Our Century

Astonishing heroism by padre

Dave EverettDave Everett of Penn, pictured right, Wolverhampton, was torpedoed and sunk in 20 minutes in the Atlantic in 1941. He witnessed the astonishing heroism of a Midland padre - and later met a misguided convert to Catholicism.

It is one of those extraordinary war stories that shows how fact can be stranger than fiction:

"Our troopship SS Anselm left Glasgow escorted by the destroyer Challenger," recalls Mr Everett.

"I remember scanning the bulletin board, six days later: For the attention of all servicemen,' it said. Pyjamas can be worn now that we are out of the danger area.' A matelot with a stiff beard behind me growled: That must have been written by a U-boat commander. Is there a safe place anywhere in the Atlantic?'

"My pal Andy and I were both in the boxing team at our last station and to keep ourselves in trim we were up at 5am trotting arund the deck. Saturday morning, July 5, was no exception.

"We had just completed one circuit when the torpedo struck. From then on it was a nightmare. The alarm sounded. By instinct we headed for the lifeboat station. I witnessed chaos and panic beyond anything I could imagine. Despair and hopelessness was written in everybody's face.

"I heard scream and howls from guys trapped down below. I watched guys fighting with each other, seemingly for no reason at all. The destroyer Challenger had nosed in towards the back of the ship, catching servicemen dropping from the stern.

"Padre Pugh, the first padre at the RAF Bridgnorth station, was haggling with a couple of erks (aircraftmen) to lower him down so that he could bring solace to the doomed erks trapped below. His last words were: My love of God is greater than my fear of death.'

"The ship went down within 20 minutes. The reports of casualties ranged from 250 to over 400. Someone, somewhere made a cock-up with their sums.

"Years later I read that Padre Hugh had been awarded the George Cross posthumously for his bravery."

There was a curious footnote. Dave Everett recalls: "I recently met another survivor who had converted to Catholicism having witnessed this RC priest sacrificing his life.

"The irony was that it was a mistake. Padre Pugh was CofE. But he shared a cabin with a Catholic priest. In the pandemonium, each had donned the wrong tunic."

The Rev Herbert Cecil Pugh (1898-1941) was awarded the George Cross posthumously in April 1947. The official citation says he was last seen "kneeling with the men in prayer as the ship sank."

Bomb damage in Wombourne
Bomb-damage in Wombourne. The main force of the explosion was in the garden. Fortunately the occupants escaped injury.

The death of the Bismarck: A young Wolverhampton marine was in at the kill after taking part in the dramatic chase and the eventual sinking of the famous German warship, the Bismarck in June.

Geoffrey Kitchen, aged 18, from Hordern Road, was so thrilled by the action that he said later: "I was disappointed that it didn't last longer." His ship, the Dorsetshire, went in and finished off the Bismarck with torpedoes, after the chase.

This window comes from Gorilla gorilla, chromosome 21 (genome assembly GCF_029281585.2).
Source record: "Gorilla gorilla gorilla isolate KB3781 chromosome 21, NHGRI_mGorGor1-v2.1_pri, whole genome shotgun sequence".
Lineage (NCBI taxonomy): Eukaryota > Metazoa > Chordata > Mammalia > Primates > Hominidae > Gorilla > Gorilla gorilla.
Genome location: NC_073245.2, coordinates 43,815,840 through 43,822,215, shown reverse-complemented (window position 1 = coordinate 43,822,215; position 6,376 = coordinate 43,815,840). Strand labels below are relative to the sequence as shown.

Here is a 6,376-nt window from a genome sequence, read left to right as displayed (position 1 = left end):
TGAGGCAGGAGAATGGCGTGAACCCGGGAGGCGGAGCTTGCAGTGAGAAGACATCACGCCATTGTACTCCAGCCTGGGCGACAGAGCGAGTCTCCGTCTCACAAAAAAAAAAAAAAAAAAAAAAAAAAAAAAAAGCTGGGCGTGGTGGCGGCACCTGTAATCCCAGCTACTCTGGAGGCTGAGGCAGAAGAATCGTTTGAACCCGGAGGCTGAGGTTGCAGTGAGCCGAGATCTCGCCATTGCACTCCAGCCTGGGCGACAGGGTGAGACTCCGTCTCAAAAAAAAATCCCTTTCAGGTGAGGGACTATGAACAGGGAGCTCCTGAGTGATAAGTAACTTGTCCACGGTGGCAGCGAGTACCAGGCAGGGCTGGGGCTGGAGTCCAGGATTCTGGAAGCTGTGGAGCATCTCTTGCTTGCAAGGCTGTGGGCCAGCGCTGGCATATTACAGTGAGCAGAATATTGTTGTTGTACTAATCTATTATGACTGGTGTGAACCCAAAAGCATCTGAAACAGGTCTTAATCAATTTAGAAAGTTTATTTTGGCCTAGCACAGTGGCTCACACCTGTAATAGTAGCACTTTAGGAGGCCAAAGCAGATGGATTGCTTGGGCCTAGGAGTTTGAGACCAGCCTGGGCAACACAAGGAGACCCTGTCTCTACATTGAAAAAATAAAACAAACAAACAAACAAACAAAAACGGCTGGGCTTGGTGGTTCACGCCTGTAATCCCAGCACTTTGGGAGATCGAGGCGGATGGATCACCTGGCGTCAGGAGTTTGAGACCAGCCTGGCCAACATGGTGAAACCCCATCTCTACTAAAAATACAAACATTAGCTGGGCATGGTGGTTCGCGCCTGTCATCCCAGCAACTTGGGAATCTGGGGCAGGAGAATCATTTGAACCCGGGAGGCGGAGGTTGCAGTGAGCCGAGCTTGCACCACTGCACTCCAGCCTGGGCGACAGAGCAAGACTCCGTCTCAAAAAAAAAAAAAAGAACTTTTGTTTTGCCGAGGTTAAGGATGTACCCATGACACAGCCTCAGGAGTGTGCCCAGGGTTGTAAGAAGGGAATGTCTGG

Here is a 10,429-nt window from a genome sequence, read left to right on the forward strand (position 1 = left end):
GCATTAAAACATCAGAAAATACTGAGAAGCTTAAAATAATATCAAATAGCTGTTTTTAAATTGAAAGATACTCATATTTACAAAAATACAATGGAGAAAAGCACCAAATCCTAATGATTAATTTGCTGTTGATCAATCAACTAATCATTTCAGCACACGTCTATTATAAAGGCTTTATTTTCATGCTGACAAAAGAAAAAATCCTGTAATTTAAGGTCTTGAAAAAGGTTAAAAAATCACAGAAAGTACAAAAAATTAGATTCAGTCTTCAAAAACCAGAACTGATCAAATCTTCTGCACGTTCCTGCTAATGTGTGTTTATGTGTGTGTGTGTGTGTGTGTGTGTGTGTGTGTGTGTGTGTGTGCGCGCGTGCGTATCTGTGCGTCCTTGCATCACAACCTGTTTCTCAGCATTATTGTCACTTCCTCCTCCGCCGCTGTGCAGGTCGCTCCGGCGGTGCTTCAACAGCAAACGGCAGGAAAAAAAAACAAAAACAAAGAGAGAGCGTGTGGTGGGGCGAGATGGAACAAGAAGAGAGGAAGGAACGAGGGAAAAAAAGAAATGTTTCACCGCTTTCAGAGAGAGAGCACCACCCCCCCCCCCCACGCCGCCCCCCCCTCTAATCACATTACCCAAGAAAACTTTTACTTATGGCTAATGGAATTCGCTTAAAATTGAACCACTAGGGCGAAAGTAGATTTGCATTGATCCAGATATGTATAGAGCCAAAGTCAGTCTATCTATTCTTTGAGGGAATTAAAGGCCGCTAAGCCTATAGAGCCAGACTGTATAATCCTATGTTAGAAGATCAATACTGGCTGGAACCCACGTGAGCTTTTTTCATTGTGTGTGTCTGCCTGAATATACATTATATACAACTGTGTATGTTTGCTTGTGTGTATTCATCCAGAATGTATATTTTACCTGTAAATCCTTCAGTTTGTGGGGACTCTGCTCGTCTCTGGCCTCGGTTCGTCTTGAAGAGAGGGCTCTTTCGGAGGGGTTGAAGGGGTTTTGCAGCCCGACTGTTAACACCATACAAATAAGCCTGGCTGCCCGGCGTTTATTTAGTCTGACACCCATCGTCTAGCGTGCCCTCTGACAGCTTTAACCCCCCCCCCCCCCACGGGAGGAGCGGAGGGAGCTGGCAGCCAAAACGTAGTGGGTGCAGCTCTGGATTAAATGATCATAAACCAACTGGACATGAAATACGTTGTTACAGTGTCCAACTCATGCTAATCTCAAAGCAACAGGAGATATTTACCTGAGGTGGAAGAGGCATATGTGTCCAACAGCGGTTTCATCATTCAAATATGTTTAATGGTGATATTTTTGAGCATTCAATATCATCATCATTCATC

Kitchen, the youngest marine on the ship, described how his captain received orders to cut off the German vessel, then speeding for home after sinking the Hood.

"We were up all night watching for her, and when dawn broke we were cold and tired and thought she was never going to show up. But about 8.30am we heard gunfire and saw flashes on the horizon.

"The Bismarck was firing at some of our destroyers. We immediately engaged her and she replied, but her shells passed overhead.

"We closed in immediately and some more ships came up to support us," he went on. "We did most of the firing and got several hits. We saw one salvo blow the Bismarck's forward gun turret clean off the ship, and another hit the after turret, and left it hanging over the side. After a few more salvos she was blazing amidships."

The youngster said that by the time his ship closed in on the stricken vessel, its guns were silent - and the Dorsetshire then got orders to go in and finish her off.

"One of our torpedoes hit her amidships," said young Kitchen. "There was a terrific explosion and the next thing I saw was the Bismarck heeling over.

"The next time I looked I could just see her hull with men on it - and other men and wreckage and oil in the water.

"In another two minutes she had gone. We all cheered as she went down. But it was not so good seeing the men in the water, some of them badly wounded.

Marine Kitchen said they picked up some 80 survivors and helped them all they could.

Princess cheers sick: Cheering up sick soldiers was the mission of Princess Mary, the Princess Royal, when she visited a West Midlands auxiliary hospital in May.

The royal visitor made an extensive tour of the wards, kitchen, dining hall and stores - and even watched a group of wounded and sick soldiers as they organised an impromptu game of football.

The Princess also visited a Red Cross hospital for wounded officers and a village recreation hall which had been turned into an auxiliary hospital.

Highlighting war work skills shortage: Training women for war work industries was the mission of Wednesbury County Technical College.

Barmaid making Shell components
Barmaid Elsie Dale at work turning out AA shell components in October 1941

When an Express & Star reporter joined them for a day in May she found there were women from all over Britain learning new skills for the war-effort.

But she added: "I was singularly ashamed that our own West Midlands was so poorly represented."

She said she was at a loss for words when a Scots girl asked her what the region's girls were all doing.

Most of the women on the course had previously been hairdressers, dressmakers, waitresses and clerks.

John Ogden
... the Woodcock's Well School dinner ladies' meat and potato pie was the tastiest meal in the history of school catering...

ATS ad calling women to arms